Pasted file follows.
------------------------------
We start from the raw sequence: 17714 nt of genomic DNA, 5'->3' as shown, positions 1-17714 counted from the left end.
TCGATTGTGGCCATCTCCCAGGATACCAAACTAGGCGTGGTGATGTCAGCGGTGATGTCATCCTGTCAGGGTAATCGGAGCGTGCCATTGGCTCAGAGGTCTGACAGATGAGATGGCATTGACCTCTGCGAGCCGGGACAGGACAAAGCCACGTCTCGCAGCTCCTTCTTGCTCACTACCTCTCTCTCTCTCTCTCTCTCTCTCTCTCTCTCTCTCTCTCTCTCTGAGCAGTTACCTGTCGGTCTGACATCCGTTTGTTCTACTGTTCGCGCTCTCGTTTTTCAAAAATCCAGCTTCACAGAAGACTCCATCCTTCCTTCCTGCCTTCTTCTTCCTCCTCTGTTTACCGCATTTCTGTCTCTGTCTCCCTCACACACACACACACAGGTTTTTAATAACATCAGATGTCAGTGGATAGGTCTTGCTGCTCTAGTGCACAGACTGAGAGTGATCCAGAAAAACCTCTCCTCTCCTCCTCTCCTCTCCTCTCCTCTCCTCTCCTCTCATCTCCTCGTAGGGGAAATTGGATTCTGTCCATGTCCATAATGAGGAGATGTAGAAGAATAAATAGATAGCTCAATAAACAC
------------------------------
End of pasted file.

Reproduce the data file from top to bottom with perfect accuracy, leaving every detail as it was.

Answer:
We start from the raw sequence: 17714 nt of genomic DNA, 5'->3' as shown, positions 1-17714 counted from the left end.
TCGATTGTGGCCATCTCCCAGGATACCAAACTAGGCGTGGTGATGTCAGCGGTGATGTCATCCTGTCAGGGTAATCGGAGCGTGCCATTGGCTCAGAGGTCTGACAGATGAGATGGCATTGACCTCTGCGAGCCGGGACAGGACAAAGCCACGTCTCGCAGCTCCTTCTTGCTCACTACCTCTCTCTCTCTCTCTCTCTCTCTCTCTCTCTCTCTCTCTCTCTCTGAGCAGTTACCTGTCGGTCTGACATCCGTTTGTTCTACTGTTCGCGCTCTCGTTTTTCAAAAATCCAGCTTCACAGAAGACTCCATCCTTCCTTCCTGCCTTCTTCTTCCTCCTCTGTTTACCGCATTTCTGTCTCTGTCTCCCTCACACACACACACACAGGTTTTTAATAACATCAGATGTCAGTGGATAGGTCTTGCTGCTCTAGTGCACAGACTGAGAGTGATCCAGAAAAACCTCTCCTCTCCTCCTCTCCTCTCCTCTCCTCTCCTCTCCTCTCATCTCCTCGTAGGGGAAATTGGATTCTGTCCATGTCCATAATGAGGAGATGTAGAAGAATAAATAGATAGCTCAATAAACAC